5) when the satellite tag pattern is revealed the Grouse lobby disputes that and claim mythical levels of tag failures, deaths due to tags, non-existent wind farms and probably a herd of unicorns

    if everything is so good then surely the Grouse lobby should be falling over themselves to sign up for licensing… but that might involve some independent verification and we know the Grouse lobby doesn’t like independent verification…

  10. Interesting response from the SGA.

    “Many of the gamekeepers in the survey area didn’t see the author undertake counts, even when they were working in these areas daily“.

    Ergo gamekeepers know everthing that happens on “their” ground. If we didn’t see it it didn’t happen.

    Conversely when something bad happens say a White-tailed Eagle nest is cut down with a chainsaw.

    We didn”t see anything guv.

    Which is it?

    The science is closing in and will get you in the end.

  11. A slightly expanded report on this issue was presented on BBC Reporting Scotland at lunchtime, which may be repeated on the evening edition. The man from the Scottish Moorland Group (again I didn’t catch his name) emphatically denied Adam Watson’s assessment that mountain hares on the land in question had declined by 99%, indeed he then went on to claim that the moor was alive with the hares, so much so that it was very difficult to bring them under control. That’ll be just like the predators such as Golden Eagles and Hen Harriers which the grouse shooters claim are “thriving” on Scottish grouse moors! Perhaps the grouse shooting lobby would like to refer us to the evidence that both of their dubious analyses are correct, hopefully to the same professional level as Watson’s rigorous research. I’ve just read Andrew Gilruth’s ‘report’ on Hen Harrier Day at RSPB Rainham Marshes, and need some time to recover from the shocking ineptitude of his interpretation of the speakers. His sophistry knows no bounds! No doubt RPUK will have something to say about it.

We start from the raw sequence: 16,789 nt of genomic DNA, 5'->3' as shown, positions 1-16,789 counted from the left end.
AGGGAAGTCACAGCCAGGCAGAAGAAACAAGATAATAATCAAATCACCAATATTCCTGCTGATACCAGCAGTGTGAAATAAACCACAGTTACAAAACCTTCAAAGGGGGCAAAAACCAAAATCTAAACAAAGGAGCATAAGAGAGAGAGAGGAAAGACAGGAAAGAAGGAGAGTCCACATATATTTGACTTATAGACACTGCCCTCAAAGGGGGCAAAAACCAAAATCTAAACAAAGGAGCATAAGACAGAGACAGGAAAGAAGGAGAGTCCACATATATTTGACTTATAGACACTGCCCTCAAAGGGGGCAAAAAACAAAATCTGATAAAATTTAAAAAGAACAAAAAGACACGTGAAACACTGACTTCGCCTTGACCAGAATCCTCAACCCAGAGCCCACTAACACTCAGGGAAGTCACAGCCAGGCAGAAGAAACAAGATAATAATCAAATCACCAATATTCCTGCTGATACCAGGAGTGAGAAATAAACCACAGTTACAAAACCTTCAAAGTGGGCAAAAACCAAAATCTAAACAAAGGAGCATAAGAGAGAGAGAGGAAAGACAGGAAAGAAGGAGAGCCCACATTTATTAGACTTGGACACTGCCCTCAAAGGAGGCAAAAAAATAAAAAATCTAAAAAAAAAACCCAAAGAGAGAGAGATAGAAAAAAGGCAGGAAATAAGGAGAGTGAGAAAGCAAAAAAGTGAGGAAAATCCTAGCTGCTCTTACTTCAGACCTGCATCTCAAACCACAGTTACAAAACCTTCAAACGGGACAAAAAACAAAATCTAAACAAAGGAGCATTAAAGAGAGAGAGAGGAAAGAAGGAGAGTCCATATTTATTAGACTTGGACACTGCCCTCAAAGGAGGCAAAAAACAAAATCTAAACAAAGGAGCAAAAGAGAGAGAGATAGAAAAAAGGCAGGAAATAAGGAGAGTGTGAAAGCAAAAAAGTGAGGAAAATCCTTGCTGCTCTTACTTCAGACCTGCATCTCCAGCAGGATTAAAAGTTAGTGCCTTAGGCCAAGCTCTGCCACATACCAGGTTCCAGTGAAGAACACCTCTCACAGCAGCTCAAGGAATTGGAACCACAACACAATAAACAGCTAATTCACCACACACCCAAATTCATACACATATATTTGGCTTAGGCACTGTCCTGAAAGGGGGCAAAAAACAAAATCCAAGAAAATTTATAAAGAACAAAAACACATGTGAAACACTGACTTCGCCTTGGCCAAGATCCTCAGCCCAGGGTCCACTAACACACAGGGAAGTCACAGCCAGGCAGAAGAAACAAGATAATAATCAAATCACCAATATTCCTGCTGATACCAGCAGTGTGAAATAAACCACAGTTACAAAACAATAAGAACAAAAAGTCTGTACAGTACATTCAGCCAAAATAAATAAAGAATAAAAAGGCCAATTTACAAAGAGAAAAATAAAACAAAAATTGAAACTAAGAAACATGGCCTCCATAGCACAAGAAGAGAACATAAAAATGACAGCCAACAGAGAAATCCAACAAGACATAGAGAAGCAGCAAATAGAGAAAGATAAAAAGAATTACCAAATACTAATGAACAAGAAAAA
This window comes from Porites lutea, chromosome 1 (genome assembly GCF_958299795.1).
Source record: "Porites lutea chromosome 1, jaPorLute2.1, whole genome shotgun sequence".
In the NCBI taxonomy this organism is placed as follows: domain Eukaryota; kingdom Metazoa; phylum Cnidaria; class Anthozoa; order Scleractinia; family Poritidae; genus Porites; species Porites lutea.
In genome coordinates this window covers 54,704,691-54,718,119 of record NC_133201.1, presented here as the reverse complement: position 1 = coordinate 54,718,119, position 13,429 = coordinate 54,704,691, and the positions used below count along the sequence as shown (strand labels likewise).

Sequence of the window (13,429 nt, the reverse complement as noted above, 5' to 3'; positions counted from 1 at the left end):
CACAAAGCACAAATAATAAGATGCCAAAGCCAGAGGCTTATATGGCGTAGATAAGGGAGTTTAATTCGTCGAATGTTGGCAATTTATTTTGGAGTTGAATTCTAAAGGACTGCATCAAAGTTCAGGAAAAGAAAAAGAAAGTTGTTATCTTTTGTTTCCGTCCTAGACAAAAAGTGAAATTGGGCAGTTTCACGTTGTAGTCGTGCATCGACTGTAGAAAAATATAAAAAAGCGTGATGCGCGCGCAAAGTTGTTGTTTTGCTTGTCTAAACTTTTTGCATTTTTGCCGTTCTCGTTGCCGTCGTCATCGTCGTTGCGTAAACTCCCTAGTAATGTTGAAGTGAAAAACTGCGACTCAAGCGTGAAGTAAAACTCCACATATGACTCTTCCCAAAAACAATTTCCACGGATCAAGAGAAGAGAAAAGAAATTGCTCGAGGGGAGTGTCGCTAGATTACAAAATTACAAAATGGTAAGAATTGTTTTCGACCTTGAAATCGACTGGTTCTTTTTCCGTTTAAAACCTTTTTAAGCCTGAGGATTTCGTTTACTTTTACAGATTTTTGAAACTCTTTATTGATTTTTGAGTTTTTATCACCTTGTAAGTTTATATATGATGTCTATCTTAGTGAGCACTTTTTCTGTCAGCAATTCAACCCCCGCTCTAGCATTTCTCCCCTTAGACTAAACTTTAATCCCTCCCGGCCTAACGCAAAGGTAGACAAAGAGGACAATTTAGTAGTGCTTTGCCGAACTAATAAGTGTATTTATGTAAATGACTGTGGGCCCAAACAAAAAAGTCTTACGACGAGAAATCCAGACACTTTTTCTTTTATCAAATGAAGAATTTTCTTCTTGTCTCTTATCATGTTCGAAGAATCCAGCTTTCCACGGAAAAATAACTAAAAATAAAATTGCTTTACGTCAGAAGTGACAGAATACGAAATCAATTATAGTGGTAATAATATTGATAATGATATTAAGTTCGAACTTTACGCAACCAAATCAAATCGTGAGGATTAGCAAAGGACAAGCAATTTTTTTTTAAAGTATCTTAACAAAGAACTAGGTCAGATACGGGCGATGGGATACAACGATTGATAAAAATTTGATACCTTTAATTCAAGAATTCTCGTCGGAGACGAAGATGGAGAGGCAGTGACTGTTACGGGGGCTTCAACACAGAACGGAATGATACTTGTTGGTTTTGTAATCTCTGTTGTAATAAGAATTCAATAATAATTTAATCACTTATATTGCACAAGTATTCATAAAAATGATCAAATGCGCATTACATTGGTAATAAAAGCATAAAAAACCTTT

12. These shocking images are a national disgrace.

    Mountain hares are listed as “a species of community interest” in Annexe V of the EC Habitats Directive (1992) which requires any exploitation of listed species to be “compatible with their being maintained at a favourable conservation status”.

    Will the guns fall silent only when these iconic creatures have been exterminated?

    1. The problem with enforcing that is the rather loose definition of what is meant by “favourable conservation status.” One side arguing, that mountain hares are present in far greater numbers than in reality, causes legal difficulty in interpreting the term. I suspect that some grouse moor shoots kill as many hares as possible, after producing inflated estimates of the population. Rarely do we see recreational pleasure in the massacre listed as a justification for the cull. It appears to be the case that most estates are careful to commission ecological consultants who are known to be sympathetic with grouse shooting. Ironically, they are passively assisted by the RSPB’s questionable but legal approach to controlling predatory species on some of their reserves.